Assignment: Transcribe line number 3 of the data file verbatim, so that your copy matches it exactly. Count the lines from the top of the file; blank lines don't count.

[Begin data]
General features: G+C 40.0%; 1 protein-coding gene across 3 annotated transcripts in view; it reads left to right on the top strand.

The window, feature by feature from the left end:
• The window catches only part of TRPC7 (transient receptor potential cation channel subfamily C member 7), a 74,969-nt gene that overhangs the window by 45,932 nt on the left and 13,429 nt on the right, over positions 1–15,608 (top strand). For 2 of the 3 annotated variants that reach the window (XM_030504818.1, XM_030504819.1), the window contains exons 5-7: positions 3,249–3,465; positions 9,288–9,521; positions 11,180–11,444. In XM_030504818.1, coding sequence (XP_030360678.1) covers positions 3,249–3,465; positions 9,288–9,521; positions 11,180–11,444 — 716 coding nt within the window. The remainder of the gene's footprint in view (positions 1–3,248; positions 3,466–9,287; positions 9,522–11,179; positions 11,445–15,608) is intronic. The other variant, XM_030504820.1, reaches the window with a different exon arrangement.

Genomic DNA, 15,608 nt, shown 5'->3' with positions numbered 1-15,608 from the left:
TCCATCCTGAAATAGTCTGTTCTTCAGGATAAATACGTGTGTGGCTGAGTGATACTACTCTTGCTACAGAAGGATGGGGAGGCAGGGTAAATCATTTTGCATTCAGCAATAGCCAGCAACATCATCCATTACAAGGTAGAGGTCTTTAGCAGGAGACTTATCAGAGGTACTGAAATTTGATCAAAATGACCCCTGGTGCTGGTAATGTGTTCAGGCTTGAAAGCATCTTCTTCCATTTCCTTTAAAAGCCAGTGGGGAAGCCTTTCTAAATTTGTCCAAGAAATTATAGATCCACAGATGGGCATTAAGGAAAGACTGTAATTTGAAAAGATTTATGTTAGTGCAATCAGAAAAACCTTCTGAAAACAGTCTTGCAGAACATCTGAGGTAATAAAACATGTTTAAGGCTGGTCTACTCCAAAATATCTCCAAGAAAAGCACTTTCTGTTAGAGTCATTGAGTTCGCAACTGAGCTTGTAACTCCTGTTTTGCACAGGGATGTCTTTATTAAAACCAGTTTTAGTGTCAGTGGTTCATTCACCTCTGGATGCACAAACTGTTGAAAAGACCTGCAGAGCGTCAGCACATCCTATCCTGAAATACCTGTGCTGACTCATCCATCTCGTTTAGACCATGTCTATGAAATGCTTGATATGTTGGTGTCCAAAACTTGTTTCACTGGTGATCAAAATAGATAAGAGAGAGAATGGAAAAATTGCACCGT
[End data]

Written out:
• The window catches only part of TRPC7 (transient receptor potential cation channel subfamily C member 7), a 74,969-nt gene that overhangs the window by 45,932 nt on the left and 13,429 nt on the right, over positions 1–15,608 (top strand). For 2 of the 3 annotated variants that reach the window (XM_030504818.1, XM_030504819.1), the window contains exons 5-7: positions 3,249–3,465; positions 9,288–9,521; positions 11,180–11,444. In XM_030504818.1, coding sequence (XP_030360678.1) covers positions 3,249–3,465; positions 9,288–9,521; positions 11,180–11,444 — 716 coding nt within the window. The remainder of the gene's footprint in view (positions 1–3,248; positions 3,466–9,287; positions 9,522–11,179; positions 11,445–15,608) is intronic. The other variant, XM_030504820.1, reaches the window with a different exon arrangement.